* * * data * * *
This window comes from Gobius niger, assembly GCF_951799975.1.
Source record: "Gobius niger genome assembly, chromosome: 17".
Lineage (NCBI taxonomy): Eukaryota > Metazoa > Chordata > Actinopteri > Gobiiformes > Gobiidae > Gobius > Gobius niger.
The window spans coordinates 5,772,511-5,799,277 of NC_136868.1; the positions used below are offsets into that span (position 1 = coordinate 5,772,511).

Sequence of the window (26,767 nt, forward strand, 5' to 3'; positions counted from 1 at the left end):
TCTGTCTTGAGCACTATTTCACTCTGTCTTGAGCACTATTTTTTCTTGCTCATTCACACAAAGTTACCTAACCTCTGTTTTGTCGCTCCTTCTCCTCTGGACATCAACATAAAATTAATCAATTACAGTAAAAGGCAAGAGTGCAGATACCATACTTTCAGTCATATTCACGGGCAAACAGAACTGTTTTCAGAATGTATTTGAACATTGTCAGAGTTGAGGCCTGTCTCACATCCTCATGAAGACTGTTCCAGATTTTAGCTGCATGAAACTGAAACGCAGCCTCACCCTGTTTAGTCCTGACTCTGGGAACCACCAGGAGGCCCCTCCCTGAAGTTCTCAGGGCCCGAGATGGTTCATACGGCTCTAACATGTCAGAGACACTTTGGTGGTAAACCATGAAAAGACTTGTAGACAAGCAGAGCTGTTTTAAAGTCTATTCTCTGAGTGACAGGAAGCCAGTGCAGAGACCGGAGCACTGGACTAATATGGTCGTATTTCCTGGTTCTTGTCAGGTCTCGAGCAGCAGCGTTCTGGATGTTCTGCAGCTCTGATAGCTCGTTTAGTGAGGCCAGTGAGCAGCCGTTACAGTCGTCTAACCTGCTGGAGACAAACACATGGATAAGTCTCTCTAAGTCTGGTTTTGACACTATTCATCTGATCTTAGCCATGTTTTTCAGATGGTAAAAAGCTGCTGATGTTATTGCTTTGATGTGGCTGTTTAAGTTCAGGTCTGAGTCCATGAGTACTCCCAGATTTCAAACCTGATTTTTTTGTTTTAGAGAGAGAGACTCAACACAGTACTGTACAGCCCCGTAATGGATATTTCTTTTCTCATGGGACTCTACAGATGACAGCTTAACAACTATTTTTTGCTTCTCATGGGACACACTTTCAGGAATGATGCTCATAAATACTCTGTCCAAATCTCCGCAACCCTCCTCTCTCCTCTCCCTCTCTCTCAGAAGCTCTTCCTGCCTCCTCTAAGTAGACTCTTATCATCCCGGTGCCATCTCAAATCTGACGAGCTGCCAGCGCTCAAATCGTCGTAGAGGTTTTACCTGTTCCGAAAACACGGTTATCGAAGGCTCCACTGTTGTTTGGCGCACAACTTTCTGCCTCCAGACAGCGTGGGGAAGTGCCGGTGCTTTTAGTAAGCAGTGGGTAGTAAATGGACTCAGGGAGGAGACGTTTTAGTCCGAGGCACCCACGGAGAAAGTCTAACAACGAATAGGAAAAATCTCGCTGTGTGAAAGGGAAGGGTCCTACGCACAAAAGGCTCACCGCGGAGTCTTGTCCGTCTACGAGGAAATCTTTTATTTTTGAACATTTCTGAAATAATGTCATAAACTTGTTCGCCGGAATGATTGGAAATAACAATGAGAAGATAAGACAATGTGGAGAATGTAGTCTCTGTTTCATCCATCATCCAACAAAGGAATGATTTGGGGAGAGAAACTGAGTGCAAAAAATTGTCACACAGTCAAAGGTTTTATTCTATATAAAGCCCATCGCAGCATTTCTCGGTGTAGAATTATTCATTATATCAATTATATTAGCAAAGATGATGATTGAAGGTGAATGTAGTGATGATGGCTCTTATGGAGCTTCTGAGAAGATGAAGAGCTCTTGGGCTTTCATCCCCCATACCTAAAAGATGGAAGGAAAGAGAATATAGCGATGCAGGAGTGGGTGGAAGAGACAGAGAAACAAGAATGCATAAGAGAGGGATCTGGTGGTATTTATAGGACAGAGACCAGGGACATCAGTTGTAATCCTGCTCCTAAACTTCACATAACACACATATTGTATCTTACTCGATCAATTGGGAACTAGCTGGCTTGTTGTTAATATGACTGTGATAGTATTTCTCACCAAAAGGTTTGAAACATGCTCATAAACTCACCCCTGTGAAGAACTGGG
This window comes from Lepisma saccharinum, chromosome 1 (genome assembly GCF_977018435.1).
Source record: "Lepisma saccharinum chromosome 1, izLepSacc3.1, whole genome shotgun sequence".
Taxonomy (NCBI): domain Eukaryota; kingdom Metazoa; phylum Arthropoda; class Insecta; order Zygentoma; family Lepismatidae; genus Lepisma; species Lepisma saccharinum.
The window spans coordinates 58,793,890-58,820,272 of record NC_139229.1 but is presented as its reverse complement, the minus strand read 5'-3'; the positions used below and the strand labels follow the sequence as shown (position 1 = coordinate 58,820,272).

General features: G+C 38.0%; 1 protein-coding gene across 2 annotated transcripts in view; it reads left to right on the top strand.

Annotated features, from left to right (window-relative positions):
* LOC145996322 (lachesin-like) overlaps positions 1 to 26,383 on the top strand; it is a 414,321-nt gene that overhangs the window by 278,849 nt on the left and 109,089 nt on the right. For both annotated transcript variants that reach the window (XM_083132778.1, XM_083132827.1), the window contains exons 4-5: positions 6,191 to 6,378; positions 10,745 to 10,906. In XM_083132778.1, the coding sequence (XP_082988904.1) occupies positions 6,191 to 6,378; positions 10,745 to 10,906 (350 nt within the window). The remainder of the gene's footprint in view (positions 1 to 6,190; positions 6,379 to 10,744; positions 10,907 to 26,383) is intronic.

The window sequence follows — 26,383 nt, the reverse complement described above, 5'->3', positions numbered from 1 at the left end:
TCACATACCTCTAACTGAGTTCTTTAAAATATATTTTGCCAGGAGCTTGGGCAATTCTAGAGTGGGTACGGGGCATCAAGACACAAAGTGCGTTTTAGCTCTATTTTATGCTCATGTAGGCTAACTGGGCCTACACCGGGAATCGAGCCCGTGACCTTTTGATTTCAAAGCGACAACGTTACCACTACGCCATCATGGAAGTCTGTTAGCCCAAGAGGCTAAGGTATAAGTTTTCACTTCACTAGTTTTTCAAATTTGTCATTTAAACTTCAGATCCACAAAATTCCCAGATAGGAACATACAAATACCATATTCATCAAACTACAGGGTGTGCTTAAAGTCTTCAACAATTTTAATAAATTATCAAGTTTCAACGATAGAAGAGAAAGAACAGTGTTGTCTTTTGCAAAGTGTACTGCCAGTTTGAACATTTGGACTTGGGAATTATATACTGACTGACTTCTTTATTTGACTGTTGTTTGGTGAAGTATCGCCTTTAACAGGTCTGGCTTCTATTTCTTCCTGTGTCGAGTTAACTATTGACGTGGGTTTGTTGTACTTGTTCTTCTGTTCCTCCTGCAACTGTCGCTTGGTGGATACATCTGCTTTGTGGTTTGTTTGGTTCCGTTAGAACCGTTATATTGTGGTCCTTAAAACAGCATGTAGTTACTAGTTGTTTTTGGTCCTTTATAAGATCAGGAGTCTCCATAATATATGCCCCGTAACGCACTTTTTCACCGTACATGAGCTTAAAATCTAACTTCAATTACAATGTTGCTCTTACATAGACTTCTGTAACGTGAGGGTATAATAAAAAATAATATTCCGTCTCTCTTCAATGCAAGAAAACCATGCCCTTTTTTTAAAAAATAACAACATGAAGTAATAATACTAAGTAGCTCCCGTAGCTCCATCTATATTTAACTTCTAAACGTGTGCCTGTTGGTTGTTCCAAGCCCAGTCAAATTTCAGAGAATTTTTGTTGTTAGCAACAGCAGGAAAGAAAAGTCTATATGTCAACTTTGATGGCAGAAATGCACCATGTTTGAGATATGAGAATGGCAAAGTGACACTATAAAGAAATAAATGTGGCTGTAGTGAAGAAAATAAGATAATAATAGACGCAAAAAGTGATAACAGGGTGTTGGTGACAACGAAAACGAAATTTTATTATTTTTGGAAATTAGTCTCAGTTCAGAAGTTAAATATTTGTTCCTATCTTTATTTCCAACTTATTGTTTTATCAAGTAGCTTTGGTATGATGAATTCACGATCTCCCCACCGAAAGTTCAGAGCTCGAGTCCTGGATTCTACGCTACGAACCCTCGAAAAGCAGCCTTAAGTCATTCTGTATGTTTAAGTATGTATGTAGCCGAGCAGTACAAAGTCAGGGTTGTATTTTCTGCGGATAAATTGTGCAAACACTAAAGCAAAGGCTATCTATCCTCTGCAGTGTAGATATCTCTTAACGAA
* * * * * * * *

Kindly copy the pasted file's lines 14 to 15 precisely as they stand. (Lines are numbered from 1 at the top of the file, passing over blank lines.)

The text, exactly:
The window sequence follows — 26,383 nt, the reverse complement described above, 5'->3', positions numbered from 1 at the left end:
TCACATACCTCTAACTGAGTTCTTTAAAATATATTTTGCCAGGAGCTTGGGCAATTCTAGAGTGGGTACGGGGCATCAAGACACAAAGTGCGTTTTAGCTCTATTTTATGCTCATGTAGGCTAACTGGGCCTACACCGGGAATCGAGCCCGTGACCTTTTGATTTCAAAGCGACAACGTTACCACTACGCCATCATGGAAGTCTGTTAGCCCAAGAGGCTAAGGTATAAGTTTTCACTTCACTAGTTTTTCAAATTTGTCATTTAAACTTCAGATCCACAAAATTCCCAGATAGGAACATACAAATACCATATTCATCAAACTACAGGGTGTGCTTAAAGTCTTCAACAATTTTAATAAATTATCAAGTTTCAACGATAGAAGAGAAAGAACAGTGTTGTCTTTTGCAAAGTGTACTGCCAGTTTGAACATTTGGACTTGGGAATTATATACTGACTGACTTCTTTATTTGACTGTTGTTTGGTGAAGTATCGCCTTTAACAGGTCTGGCTTCTATTTCTTCCTGTGTCGAGTTAACTATTGACGTGGGTTTGTTGTACTTGTTCTTCTGTTCCTCCTGCAACTGTCGCTTGGTGGATACATCTGCTTTGTGGTTTGTTTGGTTCCGTTAGAACCGTTATATTGTGGTCCTTAAAACAGCATGTAGTTACTAGTTGTTTTTGGTCCTTTATAAGATCAGGAGTCTCCATAATATATGCCCCGTAACGCACTTTTTCACCGTACATGAGCTTAAAATCTAACTTCAATTACAATGTTGCTCTTACATAGACTTCTGTAACGTGAGGGTATAATAAAAAATAATATTCCGTCTCTCTTCAATGCAAGAAAACCATGCCCTTTTTTTAAAAAATAACAACATGAAGTAATAATACTAAGTAGCTCCCGTAGCTCCATCTATATTTAACTTCTAAACGTGTGCCTGTTGGTTGTTCCAAGCCCAGTCAAATTTCAGAGAATTTTTGTTGTTAGCAACAGCAGGAAAGAAAAGTCTATATGTCAACTTTGATGGCAGAAATGCACCATGTTTGAGATATGAGAATGGCAAAGTGACACTATAAAGAAATAAATGTGGCTGTAGTGAAGAAAATAAGATAATAATAGACGCAAAAAGTGATAACAGGGTGTTGGTGACAACGAAAACGAAATTTTATTATTTTTGGAAATTAGTCTCAGTTCAGAAGTTAAATATTTGTTCCTATCTTTATTTCCAACTTATTGTTTTATCAAGTAGCTTTGGTATGATGAATTCACGATCTCCCCACCGAAAGTTCAGAGCTCGAGTCCTGGATTCTACGCTACGAACCCTCGAAAAGCAGCCTTAAGTCATTCTGTATGTTTAAGTATGTATGTAGCCGAGCAGTACAAAGTCAGGGTTGTATTTTCTGCGGATAAATTGTGCAAACACTAAAGCAAAGGCTATCTATCCTCTGCAGTGTAGATATCTCTTAACGAA